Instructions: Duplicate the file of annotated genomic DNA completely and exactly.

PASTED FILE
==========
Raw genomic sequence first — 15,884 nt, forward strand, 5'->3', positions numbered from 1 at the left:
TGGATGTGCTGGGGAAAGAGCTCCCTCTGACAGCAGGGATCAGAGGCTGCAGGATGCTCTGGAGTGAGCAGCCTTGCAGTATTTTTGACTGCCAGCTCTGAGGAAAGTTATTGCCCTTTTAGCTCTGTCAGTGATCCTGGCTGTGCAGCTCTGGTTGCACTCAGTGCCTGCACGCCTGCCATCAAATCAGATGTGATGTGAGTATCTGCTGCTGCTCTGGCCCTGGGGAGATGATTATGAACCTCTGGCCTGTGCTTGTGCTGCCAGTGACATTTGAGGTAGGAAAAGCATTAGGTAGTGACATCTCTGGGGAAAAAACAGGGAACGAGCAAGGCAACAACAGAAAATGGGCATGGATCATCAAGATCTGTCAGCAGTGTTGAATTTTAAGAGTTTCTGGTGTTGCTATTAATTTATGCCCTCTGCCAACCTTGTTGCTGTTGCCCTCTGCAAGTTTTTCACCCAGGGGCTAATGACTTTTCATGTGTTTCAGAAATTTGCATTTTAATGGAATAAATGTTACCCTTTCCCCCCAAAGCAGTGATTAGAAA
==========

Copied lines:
Raw genomic sequence first — 15,884 nt, forward strand, 5'->3', positions numbered from 1 at the left:
TGGATGTGCTGGGGAAAGAGCTCCCTCTGACAGCAGGGATCAGAGGCTGCAGGATGCTCTGGAGTGAGCAGCCTTGCAGTATTTTTGACTGCCAGCTCTGAGGAAAGTTATTGCCCTTTTAGCTCTGTCAGTGATCCTGGCTGTGCAGCTCTGGTTGCACTCAGTGCCTGCACGCCTGCCATCAAATCAGATGTGATGTGAGTATCTGCTGCTGCTCTGGCCCTGGGGAGATGATTATGAACCTCTGGCCTGTGCTTGTGCTGCCAGTGACATTTGAGGTAGGAAAAGCATTAGGTAGTGACATCTCTGGGGAAAAAACAGGGAACGAGCAAGGCAACAACAGAAAATGGGCATGGATCATCAAGATCTGTCAGCAGTGTTGAATTTTAAGAGTTTCTGGTGTTGCTATTAATTTATGCCCTCTGCCAACCTTGTTGCTGTTGCCCTCTGCAAGTTTTTCACCCAGGGGCTAATGACTTTTCATGTGTTTCAGAAATTTGCATTTTAATGGAATAAATGTTACCCTTTCCCCCCAAAGCAGTGATTAGAAA